Navigating a convergence of influences: athletic and academic identities of Black middle school club basketball players




Smith, Martin P.

Journal Title

Journal ISSN

Volume Title



Historically and contemporarily the Black male experience has stimulated and provoked meaningful discussions in the realms of sport and academia. Black males are uniquely situated in American society, as they inhabit a liminal existence that oscillates between love and hate. Ladson-Billings (2011) expounds that Black boys are loved in the narrow niches of sport but are often abhorred in academic settings.

The majority of research on the athletic and academic identities of Black student-athletes is conducted at the collegiate level in the revenue sports of basketball and football, and the research asserts that the collegiate sport atmosphere renders the two identities as mutually exclusive (Edwards, 1984; Harrison et al., 2011; Singer, 2008). There are studies occurring at the middle school level; however, these studies combine all male athletes into one group and do not distinguish the research participants according to their specific sport participation or racial background (Alfone, 2013; Fuller, Percy, & Bruening, 2013; Gorton, 2010). The few studies that distinguish between race and sport participation are somewhat dated (Mahiri, 1991, 1998; Nasir, 2000, 2008). This study addresses a gap in the literature by focusing solely on elite Black male middle school student-athletes to discover what leads to the seemingly incompatible athletic and academic identities that surface during college.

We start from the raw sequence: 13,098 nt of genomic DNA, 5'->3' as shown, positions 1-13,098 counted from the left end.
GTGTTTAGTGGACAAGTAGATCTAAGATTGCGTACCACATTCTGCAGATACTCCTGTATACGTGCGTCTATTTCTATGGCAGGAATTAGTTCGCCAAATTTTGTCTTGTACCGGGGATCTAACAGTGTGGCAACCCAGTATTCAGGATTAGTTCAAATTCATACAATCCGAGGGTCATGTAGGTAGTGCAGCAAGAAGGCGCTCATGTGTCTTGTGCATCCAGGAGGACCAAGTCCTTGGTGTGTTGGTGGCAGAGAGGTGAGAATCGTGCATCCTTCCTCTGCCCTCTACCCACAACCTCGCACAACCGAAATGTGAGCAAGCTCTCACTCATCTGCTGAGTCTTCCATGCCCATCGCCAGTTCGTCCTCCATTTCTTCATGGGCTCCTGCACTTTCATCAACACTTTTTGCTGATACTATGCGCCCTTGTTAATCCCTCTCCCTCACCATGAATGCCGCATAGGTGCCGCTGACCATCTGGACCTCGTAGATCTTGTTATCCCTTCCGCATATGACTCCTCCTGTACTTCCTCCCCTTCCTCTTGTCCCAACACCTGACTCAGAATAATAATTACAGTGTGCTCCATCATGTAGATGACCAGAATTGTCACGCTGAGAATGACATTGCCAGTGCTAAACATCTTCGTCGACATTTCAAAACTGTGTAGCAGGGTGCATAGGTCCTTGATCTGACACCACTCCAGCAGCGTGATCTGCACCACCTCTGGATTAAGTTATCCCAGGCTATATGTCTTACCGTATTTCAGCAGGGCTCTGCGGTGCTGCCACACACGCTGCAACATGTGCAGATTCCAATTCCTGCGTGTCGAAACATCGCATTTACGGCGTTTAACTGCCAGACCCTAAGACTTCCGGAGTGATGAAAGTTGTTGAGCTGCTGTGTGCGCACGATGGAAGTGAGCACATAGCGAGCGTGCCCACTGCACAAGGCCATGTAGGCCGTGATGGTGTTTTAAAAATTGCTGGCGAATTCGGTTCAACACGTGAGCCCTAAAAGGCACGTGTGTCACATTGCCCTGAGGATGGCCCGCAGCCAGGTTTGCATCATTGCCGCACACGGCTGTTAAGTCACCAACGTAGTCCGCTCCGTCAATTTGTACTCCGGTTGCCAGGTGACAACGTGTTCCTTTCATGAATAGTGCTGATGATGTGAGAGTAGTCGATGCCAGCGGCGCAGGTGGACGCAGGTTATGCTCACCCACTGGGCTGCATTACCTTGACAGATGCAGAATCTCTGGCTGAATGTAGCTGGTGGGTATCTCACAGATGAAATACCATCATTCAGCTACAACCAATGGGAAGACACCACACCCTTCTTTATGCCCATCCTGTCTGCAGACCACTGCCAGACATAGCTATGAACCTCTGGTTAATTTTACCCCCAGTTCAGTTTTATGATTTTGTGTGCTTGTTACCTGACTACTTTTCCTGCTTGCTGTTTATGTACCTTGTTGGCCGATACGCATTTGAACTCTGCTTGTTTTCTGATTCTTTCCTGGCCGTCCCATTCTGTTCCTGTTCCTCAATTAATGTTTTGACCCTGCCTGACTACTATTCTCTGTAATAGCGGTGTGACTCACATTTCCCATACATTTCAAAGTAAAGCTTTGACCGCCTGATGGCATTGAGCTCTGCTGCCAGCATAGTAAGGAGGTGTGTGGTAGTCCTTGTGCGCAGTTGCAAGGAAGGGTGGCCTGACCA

I employed an instrumental case study grounded in Critical Race Theory which investigated and examined the experiences and perspectives of seven elite Black middle school club basketball players. Themes were generated by coding the interview data of all relevant stakeholders such as coaches, players, and parents as well as a thorough analysis of field notes, artifacts, and focus group data. Five themes emerged from the data, Academic Recognition, Athletic Recognition, Career, Racial Expectations, & Time Devoted to Sport and Intellectual Endeavors.

This study is significant because it contextualizes the racial, athletic and academic climate of Black male athletes at a crucial time in their identity development. It contributes to the current literature by providing insight and furnishing essential information for parents, coaches and educators in order to bolster and enhance the academic identity and attainment of young Black male basketball players.



LCSH Subject Headings